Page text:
Jerry, John, and Jean Baptiste wade into the river
We arrived at the river and my dear friend and co-worker, John Martinez, waded into the water with Jean Baptiste (the associate pastor at the church) and Jerry Woodcox, a fellow Louisvillian checking out the ministry. Gathered at the waters edge, the crowd continued to sing and pray as those who were being baptized were led into the water one at a time. The first baptism went as expected. The next young lady was being baptized. Her head was about to go under when her body first went rigid and then threw itself into a violent convulsions. Jean Baptiste told John firmly to baptize her. They took her down and brought her back up as she twisted, turned, and screamed out. John and Jerry managed to hold her steady while Jean Baptiste, with one hand firmly on her shoulder and one hand raised in the air began to pray fervently over her. This went on for about a minute and a half. Suddenly, the young lady became calm and came to her senses. The spirit that oppressed her was expelled. I glanced around at my Haitian peers at the rivers’ edge while all of this went on and no one looked surprised or amazed. They went on singing and praying as if nothing out of the ordinary was taking place. Of course much of their prayer and singing were on account of and in response to what was taking place. Another victim of the spiritual oppression that grips much of Haiti was released in our presence and was now free to worship God.
A young woman desiring to be baptized resists out of spiritual oppression and influence
Jean Baptiste (John the Baptist) prays over the young woman and against the spirit that burdens her
Another young woman is oppressed by a spirt at the moment of her baptism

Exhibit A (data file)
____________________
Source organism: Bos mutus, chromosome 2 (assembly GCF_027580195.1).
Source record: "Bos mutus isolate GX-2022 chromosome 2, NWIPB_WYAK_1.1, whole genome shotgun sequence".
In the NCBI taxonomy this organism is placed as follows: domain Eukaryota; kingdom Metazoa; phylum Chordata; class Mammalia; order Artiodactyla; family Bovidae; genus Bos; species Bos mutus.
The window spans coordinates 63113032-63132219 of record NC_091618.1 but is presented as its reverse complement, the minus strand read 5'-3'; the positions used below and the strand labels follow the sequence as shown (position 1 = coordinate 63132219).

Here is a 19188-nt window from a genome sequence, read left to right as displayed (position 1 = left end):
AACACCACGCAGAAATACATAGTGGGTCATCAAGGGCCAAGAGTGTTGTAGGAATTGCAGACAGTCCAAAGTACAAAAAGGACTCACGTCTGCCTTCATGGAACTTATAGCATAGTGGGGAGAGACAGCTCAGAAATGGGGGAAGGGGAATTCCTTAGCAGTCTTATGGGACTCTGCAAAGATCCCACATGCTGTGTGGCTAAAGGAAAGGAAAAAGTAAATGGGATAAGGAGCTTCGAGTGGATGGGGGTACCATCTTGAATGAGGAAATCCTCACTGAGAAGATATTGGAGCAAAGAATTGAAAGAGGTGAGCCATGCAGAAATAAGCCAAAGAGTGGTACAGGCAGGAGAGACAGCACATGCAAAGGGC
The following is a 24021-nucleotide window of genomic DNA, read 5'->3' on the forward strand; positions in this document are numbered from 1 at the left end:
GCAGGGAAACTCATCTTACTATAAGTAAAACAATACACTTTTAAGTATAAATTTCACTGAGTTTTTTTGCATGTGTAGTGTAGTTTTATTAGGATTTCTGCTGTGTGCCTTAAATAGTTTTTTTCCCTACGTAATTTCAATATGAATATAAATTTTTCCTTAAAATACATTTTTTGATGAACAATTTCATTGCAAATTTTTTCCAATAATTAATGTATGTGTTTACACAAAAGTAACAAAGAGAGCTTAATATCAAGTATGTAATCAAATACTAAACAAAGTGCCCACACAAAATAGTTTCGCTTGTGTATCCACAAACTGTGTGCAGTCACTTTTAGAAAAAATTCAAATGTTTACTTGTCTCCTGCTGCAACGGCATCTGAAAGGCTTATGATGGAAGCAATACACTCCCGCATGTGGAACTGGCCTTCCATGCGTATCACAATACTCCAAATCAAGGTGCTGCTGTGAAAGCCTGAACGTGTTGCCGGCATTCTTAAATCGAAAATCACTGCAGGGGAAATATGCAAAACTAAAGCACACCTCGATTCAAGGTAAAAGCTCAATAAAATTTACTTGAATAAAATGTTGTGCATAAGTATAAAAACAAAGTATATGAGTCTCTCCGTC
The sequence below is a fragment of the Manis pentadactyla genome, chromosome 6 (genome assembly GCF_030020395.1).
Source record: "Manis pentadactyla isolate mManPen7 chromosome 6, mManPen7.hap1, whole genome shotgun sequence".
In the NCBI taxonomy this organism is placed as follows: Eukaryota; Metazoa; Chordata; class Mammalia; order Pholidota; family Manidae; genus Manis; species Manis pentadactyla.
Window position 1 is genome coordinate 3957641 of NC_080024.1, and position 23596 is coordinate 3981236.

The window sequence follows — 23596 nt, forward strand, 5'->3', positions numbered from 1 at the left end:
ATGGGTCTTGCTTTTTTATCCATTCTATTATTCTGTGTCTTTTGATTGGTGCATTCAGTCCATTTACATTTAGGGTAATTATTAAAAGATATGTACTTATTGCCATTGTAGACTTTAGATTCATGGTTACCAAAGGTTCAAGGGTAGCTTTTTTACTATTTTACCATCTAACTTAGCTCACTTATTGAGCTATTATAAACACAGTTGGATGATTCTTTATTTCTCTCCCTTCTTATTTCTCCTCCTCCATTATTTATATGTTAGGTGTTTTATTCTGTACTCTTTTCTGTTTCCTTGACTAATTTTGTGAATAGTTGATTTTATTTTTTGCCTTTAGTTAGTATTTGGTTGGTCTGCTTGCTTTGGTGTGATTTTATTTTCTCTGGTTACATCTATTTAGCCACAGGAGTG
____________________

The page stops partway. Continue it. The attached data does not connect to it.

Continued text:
Jean Baptiste prays over her as well until the spirit leaves
The other baptisms took place without incident, as we would expect here in the West. Each of the newly baptized Christians was offered new clothes, dresses for the women, shirts and slacks for the men. A make shift changing room was made there on the bank with a few people of their respective genders holding up sheets as curtains for each of new brothers and sisters.
Christians pray on the river's edge during the baptisms
We walked back in song and prepared for church.
I had the opportunity to speak with Jean Baptiste later that day. I asked if this head ever happened to him before. For him, it had been the first time and it had taken him a little bit by surprise. When he discovered what was happening, however, he knew just what to do. He told me that this sort of thing happened all of the time in the communities in the interior of Haiti, especially the rural areas, but this was the first time it happened in his presence in Quanamenthe. He thought that the spirit is the first woman was so strong due to her grandfather being a Voodoo priest. He said that it was not uncommon for families so closely related to servants of Voodoo to have similar experiences when they attempt to forsake the gods of their fathers.
Young observers watch us pass by
Again, we bump up against a culture and an understanding of the world that is far different from our own. Those in Haiti caught up in the powers of spirituality characterized by Voodoo know about spiritual power. They attempt to manipulate it; they fear it; they recognize it when they see it. When they encounter Christians who know the True Spirit, who know the One in whom true power resides they come to recognize a Power that they can not manipulate, a Power that frustrates their own fallen intentions, a Power that seeks them out. Haitians know and believe in the spiritual world; it’s just that many of them are unfamiliar with Jesus. But when they are confronted by him they discover that even the spirits they serve bow before him, as ultimately we all must, and they begin to pay closer attention to this Jesus often surrendering their lives to him. They discover that his yoke easy and his burden light, a stark contrast from their former spiritual masters.